An organic acid containing nitrogen chemical building blocks that aid in the production of protein in the body. Eight of the twenty-two known amino acids are considered "essential," and must be obtained from dietary sources because the body can not synthesize them.
Chemical substances secreted by a variety of body organs that are carried by the bloodstream and usually influence cells some distance from the source of production. Hormones signal certain enzymes to perform their functions and, in this way, regulate such body functions as blood sugar levels, insulin levels, the menstrual cycle, and growth. These can be prescription, over-the-counter, synthetic or natural agents. Examples include adrenal hormones such as corticosteroids and aldosterone; glucagon, growth hormone, insulin, testosterone, estrogens, progestins, progesterone, DHEA, melatonin, and thyroid hormones such as thyroxine and calcitonin.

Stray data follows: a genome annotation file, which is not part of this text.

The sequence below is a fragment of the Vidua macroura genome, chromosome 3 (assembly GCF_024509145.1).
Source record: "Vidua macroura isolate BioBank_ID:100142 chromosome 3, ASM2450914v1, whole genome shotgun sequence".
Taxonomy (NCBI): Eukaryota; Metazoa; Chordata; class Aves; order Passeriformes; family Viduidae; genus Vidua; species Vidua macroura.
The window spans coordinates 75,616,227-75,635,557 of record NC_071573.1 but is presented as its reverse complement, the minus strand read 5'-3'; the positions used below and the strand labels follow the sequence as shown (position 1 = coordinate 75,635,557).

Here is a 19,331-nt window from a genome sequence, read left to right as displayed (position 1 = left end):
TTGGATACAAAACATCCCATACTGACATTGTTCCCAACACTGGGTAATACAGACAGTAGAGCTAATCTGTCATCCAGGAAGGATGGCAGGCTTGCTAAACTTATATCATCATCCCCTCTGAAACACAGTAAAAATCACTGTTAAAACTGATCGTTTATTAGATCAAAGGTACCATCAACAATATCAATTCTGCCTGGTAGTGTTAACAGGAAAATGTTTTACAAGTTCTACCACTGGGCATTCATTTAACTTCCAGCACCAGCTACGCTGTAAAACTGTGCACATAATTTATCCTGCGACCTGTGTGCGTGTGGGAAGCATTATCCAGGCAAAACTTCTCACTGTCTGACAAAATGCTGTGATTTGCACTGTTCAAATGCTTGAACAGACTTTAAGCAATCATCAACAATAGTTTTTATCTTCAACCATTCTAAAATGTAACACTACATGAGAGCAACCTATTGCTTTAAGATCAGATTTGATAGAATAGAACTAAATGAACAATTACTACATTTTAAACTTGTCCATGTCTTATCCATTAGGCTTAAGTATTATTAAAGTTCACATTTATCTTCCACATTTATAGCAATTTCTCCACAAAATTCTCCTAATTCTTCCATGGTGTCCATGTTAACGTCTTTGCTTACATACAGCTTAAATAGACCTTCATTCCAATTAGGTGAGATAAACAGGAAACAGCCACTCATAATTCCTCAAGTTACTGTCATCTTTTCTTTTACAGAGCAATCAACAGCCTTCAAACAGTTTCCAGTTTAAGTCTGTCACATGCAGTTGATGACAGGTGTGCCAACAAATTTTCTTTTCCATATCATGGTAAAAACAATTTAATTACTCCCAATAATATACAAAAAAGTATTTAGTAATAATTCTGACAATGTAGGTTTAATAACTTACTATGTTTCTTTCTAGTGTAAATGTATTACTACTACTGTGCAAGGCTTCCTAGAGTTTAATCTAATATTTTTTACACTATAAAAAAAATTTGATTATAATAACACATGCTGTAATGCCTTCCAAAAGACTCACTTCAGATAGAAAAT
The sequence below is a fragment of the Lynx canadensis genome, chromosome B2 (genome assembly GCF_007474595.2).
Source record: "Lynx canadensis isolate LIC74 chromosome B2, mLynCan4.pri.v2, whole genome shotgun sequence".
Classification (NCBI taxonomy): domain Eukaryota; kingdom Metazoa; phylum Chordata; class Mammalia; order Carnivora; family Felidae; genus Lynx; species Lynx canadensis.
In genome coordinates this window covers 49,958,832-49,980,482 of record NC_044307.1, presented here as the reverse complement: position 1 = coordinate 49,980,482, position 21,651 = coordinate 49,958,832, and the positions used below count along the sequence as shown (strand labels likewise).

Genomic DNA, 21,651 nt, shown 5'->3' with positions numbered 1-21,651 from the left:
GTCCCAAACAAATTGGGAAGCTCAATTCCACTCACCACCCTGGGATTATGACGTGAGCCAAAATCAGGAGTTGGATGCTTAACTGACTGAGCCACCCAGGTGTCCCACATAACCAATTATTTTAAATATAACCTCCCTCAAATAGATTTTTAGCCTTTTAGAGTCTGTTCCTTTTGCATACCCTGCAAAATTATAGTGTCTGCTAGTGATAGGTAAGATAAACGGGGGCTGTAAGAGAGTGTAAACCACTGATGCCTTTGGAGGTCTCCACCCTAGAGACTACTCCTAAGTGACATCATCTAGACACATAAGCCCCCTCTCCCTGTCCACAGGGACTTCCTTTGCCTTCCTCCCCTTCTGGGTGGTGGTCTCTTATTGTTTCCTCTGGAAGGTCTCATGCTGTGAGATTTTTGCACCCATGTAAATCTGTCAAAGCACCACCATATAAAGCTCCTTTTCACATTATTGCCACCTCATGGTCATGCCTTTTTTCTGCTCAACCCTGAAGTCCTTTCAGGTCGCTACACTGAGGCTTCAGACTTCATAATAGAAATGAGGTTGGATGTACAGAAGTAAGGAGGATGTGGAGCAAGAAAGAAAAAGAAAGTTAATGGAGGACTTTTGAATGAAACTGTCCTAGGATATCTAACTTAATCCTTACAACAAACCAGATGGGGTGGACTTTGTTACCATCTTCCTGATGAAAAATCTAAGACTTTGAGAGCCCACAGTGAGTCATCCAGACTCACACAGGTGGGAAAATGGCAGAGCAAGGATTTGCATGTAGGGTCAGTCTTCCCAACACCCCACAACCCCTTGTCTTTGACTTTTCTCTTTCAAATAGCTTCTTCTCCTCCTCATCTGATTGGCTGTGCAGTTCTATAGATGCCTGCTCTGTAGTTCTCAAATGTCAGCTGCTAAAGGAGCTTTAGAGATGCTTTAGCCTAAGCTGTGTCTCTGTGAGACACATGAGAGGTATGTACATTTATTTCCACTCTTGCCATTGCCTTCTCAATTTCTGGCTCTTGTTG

The chemical processes of living cells in which energy is produced in order to replace and repair tissues and maintain a healthy body. Responsible for the production of energy, biosynthesis of important substances, and degradation of various compounds.
A nonessential amino acid but may be essential for individuals with certain diseases or nutritional concerns. May promote the release of growth hormone. Involved in creatine synthesis, a compound that stores energy in muscle. Helps to remove ammonia from the body as part of the urea cycle.
A compound found in skeletal and cardiac muscle and certain other tissues that functions as a carrier of fatty acids across the membranes of the mitochondria. Carnitine has been used therapeutically in treating angina and certain deficiency diseases.